Shift power by bringing new voices into financial and business decision-making

  • Network Leaders

Oct 15, 2020 Sean Campbell

This is the final part of a five-part series on what can be done to create a better economy amongst loss and beyond it, at the 6 month mark of COVID-19. Read part onepart twopart three, and part four.

he structural deficiencies in our economy and financial markets are accompanied by a cultural deficiency. The people often leading business and financial decisions have been so shaped by the primacy of financial return that, in many cases, they don’t know how to prioritize anything else. Intuitively, it feels wrong for them to think about factors other than financial return (like the welfare of their workers or the communities where they operate) when making decisions. Even in an extreme situation, when it seems clear that everyone needs to think about the welfare of the whole world, it’s impossible to kick these ingrained habits — and so we’ve seen our business community fail to take responsible actions.

Part of the reason that this world view has become so hegemonic among business and financial decision-makers is that their groups are largely homogenous. A huge proportion of the United States’ critical business decisions are made in a small section of Midtown Manhattan by people who are overwhelmingly white and male who’ve had similar paths and educational backgrounds. In homogenous groups, it’s hard to avoid groupthink. The groupthink of returns-above-all has led to an economic response to the COVID pandemic that’s been inadequate and chillingly inhumane.

In addition to the general benefits of having more perspectives, there is also a specific reason that our economy needs more BIPOC leaders: because so much of the history of the U.S.’s economic development is a story of the economic oppression of people of color.

The great economic success of the U.S. is both a story of freedom and a story of oppression.

Our national mythology includes countless stories of people creating great inventions and companies because of the U.S.’s entrepreneurial, egalitarian spirit in ways that would be impossible in other countries, from Andrew Carnegie to Steve Jobs — and these stories, by and large, are real. However, it is equally true that in the U.S., the freedom that made these entrepreneurial feats possible has historically included the “freedom” for white business owners and capitalists to oppress and extract value from people of color — whether through slavery, sharecropping, exploited undocumented labor, the exploitation of Chinese migrant workers on the railroads, or countless other techniques of exploitation. The complete elevation of financial returns over human needs (that has led to so much suffering during this pandemic) represents the triumph of this exploitative tendency in American economic history.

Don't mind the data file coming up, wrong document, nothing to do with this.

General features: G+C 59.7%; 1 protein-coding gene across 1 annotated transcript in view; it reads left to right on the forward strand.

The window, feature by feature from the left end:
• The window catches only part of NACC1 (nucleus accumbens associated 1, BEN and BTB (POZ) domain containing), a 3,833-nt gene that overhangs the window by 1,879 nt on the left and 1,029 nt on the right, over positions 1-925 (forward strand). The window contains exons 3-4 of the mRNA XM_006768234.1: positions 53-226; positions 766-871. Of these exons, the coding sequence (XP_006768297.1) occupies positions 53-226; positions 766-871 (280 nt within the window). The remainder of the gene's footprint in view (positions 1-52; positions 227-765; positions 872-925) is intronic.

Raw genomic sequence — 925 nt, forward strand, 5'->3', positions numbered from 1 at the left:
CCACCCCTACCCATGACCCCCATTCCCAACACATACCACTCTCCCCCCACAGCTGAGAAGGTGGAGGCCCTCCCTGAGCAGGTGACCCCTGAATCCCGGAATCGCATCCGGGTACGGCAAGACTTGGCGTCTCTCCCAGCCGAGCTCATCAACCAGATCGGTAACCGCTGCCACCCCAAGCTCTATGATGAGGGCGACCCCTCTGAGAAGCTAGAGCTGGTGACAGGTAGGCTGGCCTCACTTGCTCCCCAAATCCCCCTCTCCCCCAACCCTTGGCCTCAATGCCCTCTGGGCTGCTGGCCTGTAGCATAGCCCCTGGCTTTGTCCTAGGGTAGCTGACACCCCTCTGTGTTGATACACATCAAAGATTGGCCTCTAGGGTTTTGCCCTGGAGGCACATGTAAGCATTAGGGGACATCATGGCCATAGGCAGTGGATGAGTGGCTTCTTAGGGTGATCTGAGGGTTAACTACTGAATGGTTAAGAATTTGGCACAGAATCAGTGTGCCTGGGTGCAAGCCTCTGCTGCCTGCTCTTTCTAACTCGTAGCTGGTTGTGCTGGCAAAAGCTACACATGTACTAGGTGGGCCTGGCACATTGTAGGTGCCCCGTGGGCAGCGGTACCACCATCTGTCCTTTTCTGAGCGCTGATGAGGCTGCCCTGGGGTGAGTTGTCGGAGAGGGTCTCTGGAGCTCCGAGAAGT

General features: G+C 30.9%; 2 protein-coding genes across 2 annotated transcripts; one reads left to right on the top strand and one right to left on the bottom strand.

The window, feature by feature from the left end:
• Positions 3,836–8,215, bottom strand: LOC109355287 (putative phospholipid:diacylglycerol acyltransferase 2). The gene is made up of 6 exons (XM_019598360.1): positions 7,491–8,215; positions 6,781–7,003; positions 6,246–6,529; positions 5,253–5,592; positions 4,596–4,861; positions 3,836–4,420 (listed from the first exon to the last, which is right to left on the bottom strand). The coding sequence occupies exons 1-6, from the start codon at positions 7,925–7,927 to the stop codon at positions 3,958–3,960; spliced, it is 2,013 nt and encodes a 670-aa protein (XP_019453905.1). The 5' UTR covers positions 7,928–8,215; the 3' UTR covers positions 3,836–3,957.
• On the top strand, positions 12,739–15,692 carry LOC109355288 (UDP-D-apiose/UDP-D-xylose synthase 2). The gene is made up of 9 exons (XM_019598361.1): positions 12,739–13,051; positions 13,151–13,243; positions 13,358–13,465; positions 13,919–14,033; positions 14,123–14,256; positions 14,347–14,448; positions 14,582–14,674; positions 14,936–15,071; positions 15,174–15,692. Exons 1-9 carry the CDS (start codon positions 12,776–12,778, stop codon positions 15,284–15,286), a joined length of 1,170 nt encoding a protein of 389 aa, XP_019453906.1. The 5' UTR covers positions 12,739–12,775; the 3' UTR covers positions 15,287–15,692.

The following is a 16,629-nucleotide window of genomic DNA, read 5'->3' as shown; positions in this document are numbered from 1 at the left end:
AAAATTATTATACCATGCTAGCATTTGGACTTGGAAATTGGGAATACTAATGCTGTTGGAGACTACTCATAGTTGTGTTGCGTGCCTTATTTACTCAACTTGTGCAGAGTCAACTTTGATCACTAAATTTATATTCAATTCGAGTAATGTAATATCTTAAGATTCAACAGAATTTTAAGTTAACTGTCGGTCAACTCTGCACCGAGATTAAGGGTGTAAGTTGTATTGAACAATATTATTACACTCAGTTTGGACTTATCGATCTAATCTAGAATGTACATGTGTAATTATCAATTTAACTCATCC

Both parts of the American economic story are equally real. However, it is easy for white people to convince themselves that only the first part is real. By contrast, BIPOC leaders, by and large, know the second part of the story all too well through experience and the experiences of their families.

Thus, BIPOC leaders are best positioned to build a new economy that preserves and expands the good parts of America’s economic history — the hospitality to new ideas, the meritocracy of truly free and fair markets, the egalitarianism that recognizes and promotes talent and energy no matter where it comes from — but excises our legacy of economic exploitation once and for all.

Many Common Future Fellows are working to expand business opportunities for BIPOC leaders and have developed new economic structures informed by the experience of BIPOC people in the U.S. Fellows like:

Derrick Braziel (who is also a 2019 Obama Foundation Fellow) started MORTAR to support Black and brown entrepreneurs in Cincinnati, Ohio. Tim Lampkin’s Higher Purpose Corporation is tirelessly developing and supporting Black entrepreneurs in rural Mississippi. Kali Akuno of Cooperation Jackson is building Black-led solidarity economy institutions in the Jackson, Mississippi region; and is a thought leader imagining new economic structures that are market-oriented and truly free for all. Benito Lubazibwa’s Remix Ideas is implementing multiple projects to build Black business leadership and economic power in Little Rock, Arkansas.

Moving the support and capital needed to uplift and empower entrepreneurs of color to bring the alternative economic institutions and structures imagined by people of color into reality is a critical part of changing our economy to one that is built on the responsiveness to the needs of all people. Profit and financial return should only be part of many important goals, not the top indicator of a healthy economy or a successful business. The more support these entrepreneurs and leaders have, the more they will be able to scale up to shift economic power away from the elite and to a broader group of leaders who are committed to working for the broader needs of society.

This is the final part of a five-part weekly series where I’ve broken down some of the changes that we need to create a more resilient economy and shared who the visionaries are working to bring them into the world. Read part one, part twopart three, and part four.

I’m very interested in your thoughts, comments, and reactions, either on Medium or on my Twitter.

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Sean Campbell is a New York City-based Common Future Social Entrepreneur in Residence. Learn more about him here.

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